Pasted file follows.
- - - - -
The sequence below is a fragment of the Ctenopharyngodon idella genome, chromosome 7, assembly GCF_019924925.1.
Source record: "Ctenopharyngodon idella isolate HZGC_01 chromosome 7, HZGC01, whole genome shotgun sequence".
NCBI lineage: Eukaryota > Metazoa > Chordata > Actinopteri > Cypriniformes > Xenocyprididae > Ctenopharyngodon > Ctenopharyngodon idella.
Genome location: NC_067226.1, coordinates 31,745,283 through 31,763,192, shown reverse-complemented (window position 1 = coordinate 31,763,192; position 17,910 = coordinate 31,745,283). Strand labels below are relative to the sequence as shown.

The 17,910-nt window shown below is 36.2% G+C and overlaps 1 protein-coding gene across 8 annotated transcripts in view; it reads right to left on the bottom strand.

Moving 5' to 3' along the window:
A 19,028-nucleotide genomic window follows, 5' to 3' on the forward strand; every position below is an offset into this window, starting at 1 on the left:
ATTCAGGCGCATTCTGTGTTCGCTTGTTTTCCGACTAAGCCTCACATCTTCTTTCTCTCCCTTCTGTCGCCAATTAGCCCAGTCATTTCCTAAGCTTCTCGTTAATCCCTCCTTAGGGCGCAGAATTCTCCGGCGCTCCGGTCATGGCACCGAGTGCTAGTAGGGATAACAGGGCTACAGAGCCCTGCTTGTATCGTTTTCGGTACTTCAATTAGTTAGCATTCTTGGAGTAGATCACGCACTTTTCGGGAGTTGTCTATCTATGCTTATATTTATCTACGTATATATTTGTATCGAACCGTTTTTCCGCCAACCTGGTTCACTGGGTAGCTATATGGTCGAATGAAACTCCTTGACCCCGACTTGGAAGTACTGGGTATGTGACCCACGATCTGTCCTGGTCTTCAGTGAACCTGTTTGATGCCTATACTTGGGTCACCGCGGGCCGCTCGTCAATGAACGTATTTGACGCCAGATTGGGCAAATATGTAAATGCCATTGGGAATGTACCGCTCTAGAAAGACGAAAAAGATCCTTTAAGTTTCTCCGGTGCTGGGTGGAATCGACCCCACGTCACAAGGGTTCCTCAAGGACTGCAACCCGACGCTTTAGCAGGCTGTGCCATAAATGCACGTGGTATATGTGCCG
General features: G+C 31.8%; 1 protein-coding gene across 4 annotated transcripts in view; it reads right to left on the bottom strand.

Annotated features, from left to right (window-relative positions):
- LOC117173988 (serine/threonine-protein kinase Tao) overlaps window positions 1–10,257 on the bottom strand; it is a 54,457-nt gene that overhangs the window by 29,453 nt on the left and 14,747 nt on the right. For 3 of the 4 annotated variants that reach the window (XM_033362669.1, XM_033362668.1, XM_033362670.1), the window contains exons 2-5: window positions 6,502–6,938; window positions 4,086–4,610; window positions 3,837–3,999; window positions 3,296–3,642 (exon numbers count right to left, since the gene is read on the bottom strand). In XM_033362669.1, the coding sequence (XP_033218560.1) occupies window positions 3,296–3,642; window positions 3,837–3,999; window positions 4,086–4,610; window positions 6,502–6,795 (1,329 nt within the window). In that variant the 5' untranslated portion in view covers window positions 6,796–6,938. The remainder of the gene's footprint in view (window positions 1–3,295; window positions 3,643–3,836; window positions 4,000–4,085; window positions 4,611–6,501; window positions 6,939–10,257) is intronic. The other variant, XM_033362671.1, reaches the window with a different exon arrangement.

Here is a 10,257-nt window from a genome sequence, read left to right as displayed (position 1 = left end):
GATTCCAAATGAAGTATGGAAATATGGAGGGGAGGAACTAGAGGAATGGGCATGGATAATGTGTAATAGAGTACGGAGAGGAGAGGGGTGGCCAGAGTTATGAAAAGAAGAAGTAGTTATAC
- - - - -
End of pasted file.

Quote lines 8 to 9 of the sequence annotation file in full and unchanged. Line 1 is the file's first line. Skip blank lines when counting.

ATTCAGGCGCATTCTGTGTTCGCTTGTTTTCCGACTAAGCCTCACATCTTCTTTCTCTCCCTTCTGTCGCCAATTAGCCCAGTCATTTCCTAAGCTTCTCGTTAATCCCTCCTTAGGGCGCAGAATTCTCCGGCGCTCCGGTCATGGCACCGAGTGCTAGTAGGGATAACAGGGCTACAGAGCCCTGCTTGTATCGTTTTCGGTACTTCAATTAGTTAGCATTCTTGGAGTAGATCACGCACTTTTCGGGAGTTGTCTATCTATGCTTATATTTATCTACGTATATATTTGTATCGAACCGTTTTTCCGCCAACCTGGTTCACTGGGTAGCTATATGGTCGAATGAAACTCCTTGACCCCGACTTGGAAGTACTGGGTATGTGACCCACGATCTGTCCTGGTCTTCAGTGAACCTGTTTGATGCCTATACTTGGGTCACCGCGGGCCGCTCGTCAATGAACGTATTTGACGCCAGATTGGGCAAATATGTAAATGCCATTGGGAATGTACCGCTCTAGAAAGACGAAAAAGATCCTTTAAGTTTCTCCGGTGCTGGGTGGAATCGACCCCACGTCACAAGGGTTCCTCAAGGACTGCAACCCGACGCTTTAGCAGGCTGTGCCATAAATGCACGTGGTATATGTGCCG
General features: G+C 31.8%; 1 protein-coding gene across 4 annotated transcripts in view; it reads right to left on the bottom strand.